11. That being so, the time from which limitation runs must be the date when the possession of the defendants became adverse to the putnidars and darputnidars, who were dispossessed by them, and that date has been found by the Lower Appellate Court to be more than twelve years before the institution of the suit.
12. It remains now to consider the cases cited. The first case, Nuffer Chandra Pal Chowdhry v. Rajendra Lal Goswami (1897) I.L.R., 25 Cal., 167, was clearly one under Article 121 of the second schedule of the Limitation Act, and can have no bearing on the present case. In the second case cited, viz., Gunga Kumar Mitter v. Asutosh Goswami (1896) I.L.R., 23 Cal., 863, the landlord had become entitled to possession not by virtue of relinquishment by the tenants, but by reason of the sale of the under-tenure for arrears of rent; and so that case also is distinguishable from the present.
13. In the case of Sharai Sundari Dabia v. Bhobo Pershad Khan Chowdhuri (1886) I.L.R., 13 Cal., 101, it was held that limitation did not run in favour of a trespasser, and as against the zemindar, so long as the zemindari was in the possession of an ijaradar, because the zemindar upon the expiry of the ijara became entitled to possession in his own right, and not through the ijaradar. The same thing cannot be said in this case.
14. It cannot be said that the zemindar became entitled to khas possession by reason of the putni having come to an end otherwise than by the voluntary act of the putnidar. The case of Chinto v. Janki (1892) I.L.R., 18 Bom., 51, was one of a mortgagor suing for redemption. The plea of limitation was there urged by a person who had taken adverse possession as against the mortgagee Whilst the mortgaged property was in the possession of the mortgagee; and it was held that such adverse possession could not affect the right of the mortgagor to redeem, he not claiming through the mortgagee.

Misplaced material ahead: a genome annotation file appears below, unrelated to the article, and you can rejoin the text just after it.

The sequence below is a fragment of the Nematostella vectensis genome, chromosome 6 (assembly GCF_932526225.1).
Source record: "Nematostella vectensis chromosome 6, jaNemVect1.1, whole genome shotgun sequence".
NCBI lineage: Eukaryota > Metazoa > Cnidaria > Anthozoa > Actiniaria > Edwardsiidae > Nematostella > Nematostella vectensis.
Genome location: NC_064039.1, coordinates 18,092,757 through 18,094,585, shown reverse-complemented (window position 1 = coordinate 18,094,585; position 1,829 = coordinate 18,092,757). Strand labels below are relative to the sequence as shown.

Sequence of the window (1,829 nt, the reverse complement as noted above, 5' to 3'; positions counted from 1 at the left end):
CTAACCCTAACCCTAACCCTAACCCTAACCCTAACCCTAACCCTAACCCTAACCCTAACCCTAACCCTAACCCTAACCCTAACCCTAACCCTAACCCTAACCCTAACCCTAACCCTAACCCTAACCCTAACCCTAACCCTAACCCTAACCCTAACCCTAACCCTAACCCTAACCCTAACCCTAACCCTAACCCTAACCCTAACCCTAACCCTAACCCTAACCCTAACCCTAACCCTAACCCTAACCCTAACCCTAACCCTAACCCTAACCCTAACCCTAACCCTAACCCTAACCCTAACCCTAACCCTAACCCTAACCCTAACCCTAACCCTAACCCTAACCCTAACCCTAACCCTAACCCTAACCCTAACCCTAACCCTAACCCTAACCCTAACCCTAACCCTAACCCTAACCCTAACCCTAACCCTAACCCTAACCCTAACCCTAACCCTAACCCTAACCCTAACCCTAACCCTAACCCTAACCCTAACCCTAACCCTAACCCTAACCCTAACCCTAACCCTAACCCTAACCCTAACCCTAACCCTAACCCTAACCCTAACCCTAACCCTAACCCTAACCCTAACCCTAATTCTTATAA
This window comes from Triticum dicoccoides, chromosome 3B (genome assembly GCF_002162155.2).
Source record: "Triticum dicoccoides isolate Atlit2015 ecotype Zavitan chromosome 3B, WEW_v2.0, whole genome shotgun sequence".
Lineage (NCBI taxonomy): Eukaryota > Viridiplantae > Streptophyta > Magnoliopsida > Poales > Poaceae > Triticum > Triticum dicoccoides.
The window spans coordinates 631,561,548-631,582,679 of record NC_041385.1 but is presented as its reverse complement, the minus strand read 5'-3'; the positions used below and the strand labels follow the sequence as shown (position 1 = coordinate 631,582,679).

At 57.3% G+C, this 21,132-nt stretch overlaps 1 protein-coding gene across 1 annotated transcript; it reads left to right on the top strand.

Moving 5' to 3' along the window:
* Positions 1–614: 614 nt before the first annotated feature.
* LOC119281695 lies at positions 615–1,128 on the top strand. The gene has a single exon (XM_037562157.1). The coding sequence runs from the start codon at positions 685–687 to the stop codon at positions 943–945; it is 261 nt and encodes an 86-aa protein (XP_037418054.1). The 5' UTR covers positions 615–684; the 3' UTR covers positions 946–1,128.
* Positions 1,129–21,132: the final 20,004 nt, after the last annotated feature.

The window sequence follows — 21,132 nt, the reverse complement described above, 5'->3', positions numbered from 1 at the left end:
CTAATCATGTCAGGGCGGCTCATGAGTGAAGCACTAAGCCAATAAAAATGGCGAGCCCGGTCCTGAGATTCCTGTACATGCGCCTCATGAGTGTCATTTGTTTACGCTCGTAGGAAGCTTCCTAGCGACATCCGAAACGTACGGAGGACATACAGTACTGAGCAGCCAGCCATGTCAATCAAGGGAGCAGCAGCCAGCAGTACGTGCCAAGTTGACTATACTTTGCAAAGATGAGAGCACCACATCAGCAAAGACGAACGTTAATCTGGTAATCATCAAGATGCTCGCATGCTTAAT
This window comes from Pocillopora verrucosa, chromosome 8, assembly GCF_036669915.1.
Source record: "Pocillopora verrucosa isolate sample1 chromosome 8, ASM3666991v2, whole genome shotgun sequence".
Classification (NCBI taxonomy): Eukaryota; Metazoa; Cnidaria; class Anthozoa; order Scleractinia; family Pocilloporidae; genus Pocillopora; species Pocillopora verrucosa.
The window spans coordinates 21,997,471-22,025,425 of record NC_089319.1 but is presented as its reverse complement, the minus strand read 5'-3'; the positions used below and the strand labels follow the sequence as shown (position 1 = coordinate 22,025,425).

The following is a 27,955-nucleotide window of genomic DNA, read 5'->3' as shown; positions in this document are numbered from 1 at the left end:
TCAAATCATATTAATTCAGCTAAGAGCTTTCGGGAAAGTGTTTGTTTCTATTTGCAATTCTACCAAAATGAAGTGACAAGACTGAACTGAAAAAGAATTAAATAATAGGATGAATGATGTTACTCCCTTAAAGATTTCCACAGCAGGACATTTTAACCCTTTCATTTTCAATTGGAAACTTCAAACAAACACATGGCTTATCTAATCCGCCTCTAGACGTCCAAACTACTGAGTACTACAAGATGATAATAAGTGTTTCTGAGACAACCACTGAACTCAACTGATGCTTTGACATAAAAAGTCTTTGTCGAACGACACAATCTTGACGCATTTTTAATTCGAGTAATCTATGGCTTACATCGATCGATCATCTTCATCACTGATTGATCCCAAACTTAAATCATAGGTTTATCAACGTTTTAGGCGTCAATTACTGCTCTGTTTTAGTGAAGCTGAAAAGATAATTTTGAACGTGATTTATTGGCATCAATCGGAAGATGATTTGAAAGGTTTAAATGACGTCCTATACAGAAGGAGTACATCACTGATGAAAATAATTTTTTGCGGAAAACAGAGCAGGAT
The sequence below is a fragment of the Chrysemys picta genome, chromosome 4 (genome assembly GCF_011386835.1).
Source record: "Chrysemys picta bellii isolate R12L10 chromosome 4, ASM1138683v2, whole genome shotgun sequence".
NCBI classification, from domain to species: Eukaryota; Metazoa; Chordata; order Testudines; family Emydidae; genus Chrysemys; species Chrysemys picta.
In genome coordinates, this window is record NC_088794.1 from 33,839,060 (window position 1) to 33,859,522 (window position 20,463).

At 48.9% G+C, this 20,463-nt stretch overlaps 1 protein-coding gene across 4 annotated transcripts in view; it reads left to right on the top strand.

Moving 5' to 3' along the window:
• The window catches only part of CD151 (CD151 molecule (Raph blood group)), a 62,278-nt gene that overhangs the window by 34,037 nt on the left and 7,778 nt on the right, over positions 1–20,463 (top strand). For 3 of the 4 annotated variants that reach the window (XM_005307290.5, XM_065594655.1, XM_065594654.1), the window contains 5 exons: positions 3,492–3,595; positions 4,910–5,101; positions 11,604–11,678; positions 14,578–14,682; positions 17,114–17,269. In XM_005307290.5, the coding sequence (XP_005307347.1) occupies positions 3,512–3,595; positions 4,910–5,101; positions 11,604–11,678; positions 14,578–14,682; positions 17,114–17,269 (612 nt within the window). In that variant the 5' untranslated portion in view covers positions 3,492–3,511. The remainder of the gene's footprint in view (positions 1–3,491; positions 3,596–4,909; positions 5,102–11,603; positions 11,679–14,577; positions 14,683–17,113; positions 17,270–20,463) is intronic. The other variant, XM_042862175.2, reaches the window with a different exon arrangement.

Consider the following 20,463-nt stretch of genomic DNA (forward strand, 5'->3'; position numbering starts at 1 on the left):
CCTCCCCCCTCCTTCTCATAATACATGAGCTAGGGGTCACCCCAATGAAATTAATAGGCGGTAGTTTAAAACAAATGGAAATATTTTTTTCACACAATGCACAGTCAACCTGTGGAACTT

15. In the present case, as we have said above, the plaintiffs became entitled to khas possession by the relinquishment of the putnidars and darputnidars, and so they must be held to be affected by the adverse possession that was taken against the putnidars and darputnidars, whose rights they had acquired through their voluntary relinquishment.
16. It was argued that if the view taken by the Lower Appellate Court be correct, it would prejudicially affect the rights of the landlord, because he would be affected by adverse possession before he became entitled to possession himself.
17. The answer to this argument is this, that the zemindar is not bound to accept any relinquishment by the putnidar. That was held in the case of Heera Lall Pal v. Nil Monee Pal (1873) 20 W.R., 383, and in Judoo Nath Ghose v. Schoene Kilburn & Co. (1883) I.L.R., 9 Cal., 671.
18. Where a zemindar finds that the putnidar or other permanent tenant, after having allowed a trespasser to hold adverse possession of any land included in the permanent tenure for more than twelve years, offers to relinquish it, the zemindar can always refuse to accept the relinquishment; and if rent remains unpaid, he can bring the tenure to sale for arrears of rent, and the purchaser at such sale would be entitled to avoid any incumbrance created by the defaulting putnidar, and would not be bound by any adverse possession held against the latter.
19. For all these reasons we are of opinion that the Court of Appeal below was right in holding that the suit was barred by limitation; and the appeal must consequently be dismissed with costs.
20. This judgment admittedly governs the analogous appeals, which will accordingly be dismissed with costs.